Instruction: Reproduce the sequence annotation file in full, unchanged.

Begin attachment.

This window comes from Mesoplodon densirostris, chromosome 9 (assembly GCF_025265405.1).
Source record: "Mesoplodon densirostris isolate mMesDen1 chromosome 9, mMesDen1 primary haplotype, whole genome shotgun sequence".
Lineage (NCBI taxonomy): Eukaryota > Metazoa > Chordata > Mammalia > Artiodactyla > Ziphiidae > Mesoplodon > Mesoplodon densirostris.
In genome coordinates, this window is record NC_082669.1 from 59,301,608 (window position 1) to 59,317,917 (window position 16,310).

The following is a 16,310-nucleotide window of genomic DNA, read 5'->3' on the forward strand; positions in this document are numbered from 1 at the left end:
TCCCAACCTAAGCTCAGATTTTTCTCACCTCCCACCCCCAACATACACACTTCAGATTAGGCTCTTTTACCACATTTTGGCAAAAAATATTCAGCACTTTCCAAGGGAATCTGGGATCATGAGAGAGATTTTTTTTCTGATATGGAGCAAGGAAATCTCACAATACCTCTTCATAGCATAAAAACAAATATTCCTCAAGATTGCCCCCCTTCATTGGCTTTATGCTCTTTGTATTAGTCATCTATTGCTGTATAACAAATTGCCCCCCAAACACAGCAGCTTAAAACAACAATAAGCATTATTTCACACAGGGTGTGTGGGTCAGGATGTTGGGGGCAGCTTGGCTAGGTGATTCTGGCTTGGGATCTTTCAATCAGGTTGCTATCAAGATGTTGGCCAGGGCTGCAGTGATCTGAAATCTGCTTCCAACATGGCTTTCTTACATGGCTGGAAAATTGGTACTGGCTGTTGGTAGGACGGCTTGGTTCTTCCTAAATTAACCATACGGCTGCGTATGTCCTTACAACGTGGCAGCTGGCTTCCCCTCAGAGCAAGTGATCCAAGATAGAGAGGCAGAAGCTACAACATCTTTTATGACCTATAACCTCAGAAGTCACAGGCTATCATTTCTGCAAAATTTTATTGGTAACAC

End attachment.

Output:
This window comes from Mesoplodon densirostris, chromosome 9 (assembly GCF_025265405.1).
Source record: "Mesoplodon densirostris isolate mMesDen1 chromosome 9, mMesDen1 primary haplotype, whole genome shotgun sequence".
Lineage (NCBI taxonomy): Eukaryota > Metazoa > Chordata > Mammalia > Artiodactyla > Ziphiidae > Mesoplodon > Mesoplodon densirostris.
In genome coordinates, this window is record NC_082669.1 from 59,301,608 (window position 1) to 59,317,917 (window position 16,310).

The following is a 16,310-nucleotide window of genomic DNA, read 5'->3' on the forward strand; positions in this document are numbered from 1 at the left end:
TCCCAACCTAAGCTCAGATTTTTCTCACCTCCCACCCCCAACATACACACTTCAGATTAGGCTCTTTTACCACATTTTGGCAAAAAATATTCAGCACTTTCCAAGGGAATCTGGGATCATGAGAGAGATTTTTTTTCTGATATGGAGCAAGGAAATCTCACAATACCTCTTCATAGCATAAAAACAAATATTCCTCAAGATTGCCCCCCTTCATTGGCTTTATGCTCTTTGTATTAGTCATCTATTGCTGTATAACAAATTGCCCCCCAAACACAGCAGCTTAAAACAACAATAAGCATTATTTCACACAGGGTGTGTGGGTCAGGATGTTGGGGGCAGCTTGGCTAGGTGATTCTGGCTTGGGATCTTTCAATCAGGTTGCTATCAAGATGTTGGCCAGGGCTGCAGTGATCTGAAATCTGCTTCCAACATGGCTTTCTTACATGGCTGGAAAATTGGTACTGGCTGTTGGTAGGACGGCTTGGTTCTTCCTAAATTAACCATACGGCTGCGTATGTCCTTACAACGTGGCAGCTGGCTTCCCCTCAGAGCAAGTGATCCAAGATAGAGAGGCAGAAGCTACAACATCTTTTATGACCTATAACCTCAGAAGTCACAGGCTATCATTTCTGCAAAATTTTATTGGTAACAC